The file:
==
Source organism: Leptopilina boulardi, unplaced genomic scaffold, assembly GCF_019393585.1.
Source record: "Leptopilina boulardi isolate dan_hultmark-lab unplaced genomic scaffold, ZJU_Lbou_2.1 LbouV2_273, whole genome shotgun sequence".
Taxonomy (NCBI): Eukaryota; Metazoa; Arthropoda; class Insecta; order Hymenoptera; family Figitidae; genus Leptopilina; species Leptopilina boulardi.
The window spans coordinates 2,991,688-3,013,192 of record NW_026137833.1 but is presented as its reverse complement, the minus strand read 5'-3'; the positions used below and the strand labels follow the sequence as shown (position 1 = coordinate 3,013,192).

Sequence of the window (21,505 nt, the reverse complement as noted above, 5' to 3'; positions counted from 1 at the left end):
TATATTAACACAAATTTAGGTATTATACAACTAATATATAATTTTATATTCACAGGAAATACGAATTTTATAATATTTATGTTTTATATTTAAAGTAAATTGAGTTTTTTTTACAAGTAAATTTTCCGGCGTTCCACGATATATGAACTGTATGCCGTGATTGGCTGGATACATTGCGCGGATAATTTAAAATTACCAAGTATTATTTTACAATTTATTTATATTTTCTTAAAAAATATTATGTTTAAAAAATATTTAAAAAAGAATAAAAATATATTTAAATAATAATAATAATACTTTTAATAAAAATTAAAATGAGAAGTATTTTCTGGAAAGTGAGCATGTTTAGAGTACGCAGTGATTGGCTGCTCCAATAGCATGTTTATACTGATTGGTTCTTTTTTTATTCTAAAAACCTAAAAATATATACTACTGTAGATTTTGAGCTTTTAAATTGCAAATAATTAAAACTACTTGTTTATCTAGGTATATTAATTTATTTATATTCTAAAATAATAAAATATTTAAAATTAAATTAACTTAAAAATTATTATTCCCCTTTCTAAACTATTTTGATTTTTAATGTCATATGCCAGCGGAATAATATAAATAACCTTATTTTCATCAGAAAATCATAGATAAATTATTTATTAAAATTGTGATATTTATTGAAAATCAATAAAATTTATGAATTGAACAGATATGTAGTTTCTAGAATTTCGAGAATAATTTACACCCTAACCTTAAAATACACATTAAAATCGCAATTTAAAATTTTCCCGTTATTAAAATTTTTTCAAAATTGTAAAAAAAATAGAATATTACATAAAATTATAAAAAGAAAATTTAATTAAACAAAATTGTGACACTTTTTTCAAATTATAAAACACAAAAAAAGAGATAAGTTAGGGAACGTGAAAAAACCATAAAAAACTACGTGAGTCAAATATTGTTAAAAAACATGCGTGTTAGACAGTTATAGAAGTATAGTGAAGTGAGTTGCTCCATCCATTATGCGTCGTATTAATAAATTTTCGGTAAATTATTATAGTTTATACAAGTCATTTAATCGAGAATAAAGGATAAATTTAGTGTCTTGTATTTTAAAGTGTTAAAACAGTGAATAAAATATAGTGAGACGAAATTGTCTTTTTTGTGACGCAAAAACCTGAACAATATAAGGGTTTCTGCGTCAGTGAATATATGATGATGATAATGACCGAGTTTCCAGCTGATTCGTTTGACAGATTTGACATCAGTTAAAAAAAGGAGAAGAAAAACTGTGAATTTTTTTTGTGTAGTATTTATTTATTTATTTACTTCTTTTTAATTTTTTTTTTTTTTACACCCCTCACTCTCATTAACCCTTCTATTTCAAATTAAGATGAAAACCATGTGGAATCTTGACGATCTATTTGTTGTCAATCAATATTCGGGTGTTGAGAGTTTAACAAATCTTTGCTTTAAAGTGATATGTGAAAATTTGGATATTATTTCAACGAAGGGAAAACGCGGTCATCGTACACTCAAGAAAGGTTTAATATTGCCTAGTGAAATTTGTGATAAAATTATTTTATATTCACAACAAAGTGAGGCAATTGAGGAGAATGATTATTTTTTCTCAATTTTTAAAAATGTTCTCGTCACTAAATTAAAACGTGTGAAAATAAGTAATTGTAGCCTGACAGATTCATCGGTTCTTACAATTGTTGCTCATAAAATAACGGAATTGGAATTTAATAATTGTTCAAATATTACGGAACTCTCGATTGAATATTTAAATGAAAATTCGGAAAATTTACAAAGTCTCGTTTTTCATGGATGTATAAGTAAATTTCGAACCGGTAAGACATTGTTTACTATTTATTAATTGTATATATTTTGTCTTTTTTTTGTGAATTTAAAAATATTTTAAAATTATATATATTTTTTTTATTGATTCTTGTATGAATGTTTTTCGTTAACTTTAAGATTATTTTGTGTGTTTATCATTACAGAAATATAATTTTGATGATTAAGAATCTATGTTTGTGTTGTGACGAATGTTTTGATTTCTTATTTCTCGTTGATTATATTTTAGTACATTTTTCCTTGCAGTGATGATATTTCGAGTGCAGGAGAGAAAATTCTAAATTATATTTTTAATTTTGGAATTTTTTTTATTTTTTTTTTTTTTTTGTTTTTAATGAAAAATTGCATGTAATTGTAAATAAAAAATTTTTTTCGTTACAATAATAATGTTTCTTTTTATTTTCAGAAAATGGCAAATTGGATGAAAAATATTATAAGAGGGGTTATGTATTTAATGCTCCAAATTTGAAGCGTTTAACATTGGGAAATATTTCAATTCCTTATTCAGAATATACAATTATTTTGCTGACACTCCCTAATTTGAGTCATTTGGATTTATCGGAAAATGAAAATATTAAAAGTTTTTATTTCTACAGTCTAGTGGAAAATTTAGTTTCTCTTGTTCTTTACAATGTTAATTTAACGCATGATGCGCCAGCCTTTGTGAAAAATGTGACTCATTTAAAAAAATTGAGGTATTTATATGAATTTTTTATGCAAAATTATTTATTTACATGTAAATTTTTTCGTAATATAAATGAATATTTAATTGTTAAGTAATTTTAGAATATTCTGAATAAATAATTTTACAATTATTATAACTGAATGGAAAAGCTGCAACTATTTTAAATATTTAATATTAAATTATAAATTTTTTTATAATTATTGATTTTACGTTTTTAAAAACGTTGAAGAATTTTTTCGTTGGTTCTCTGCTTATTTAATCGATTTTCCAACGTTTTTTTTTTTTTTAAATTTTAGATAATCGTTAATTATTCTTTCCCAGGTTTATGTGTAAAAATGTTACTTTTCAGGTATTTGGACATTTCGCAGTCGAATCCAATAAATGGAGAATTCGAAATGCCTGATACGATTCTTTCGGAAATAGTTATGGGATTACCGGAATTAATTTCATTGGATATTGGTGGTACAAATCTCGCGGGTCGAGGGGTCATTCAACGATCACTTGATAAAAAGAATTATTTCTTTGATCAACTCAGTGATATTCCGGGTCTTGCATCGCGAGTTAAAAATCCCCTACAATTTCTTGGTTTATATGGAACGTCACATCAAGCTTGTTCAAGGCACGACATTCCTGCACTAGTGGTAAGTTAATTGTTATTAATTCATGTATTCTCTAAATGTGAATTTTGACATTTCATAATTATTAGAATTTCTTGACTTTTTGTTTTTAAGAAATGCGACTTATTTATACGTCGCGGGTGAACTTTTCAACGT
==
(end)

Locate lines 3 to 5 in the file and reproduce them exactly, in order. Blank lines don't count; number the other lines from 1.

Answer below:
Taxonomy (NCBI): Eukaryota; Metazoa; Arthropoda; class Insecta; order Hymenoptera; family Figitidae; genus Leptopilina; species Leptopilina boulardi.
The window spans coordinates 2,991,688-3,013,192 of record NW_026137833.1 but is presented as its reverse complement, the minus strand read 5'-3'; the positions used below and the strand labels follow the sequence as shown (position 1 = coordinate 3,013,192).

Sequence of the window (21,505 nt, the reverse complement as noted above, 5' to 3'; positions counted from 1 at the left end):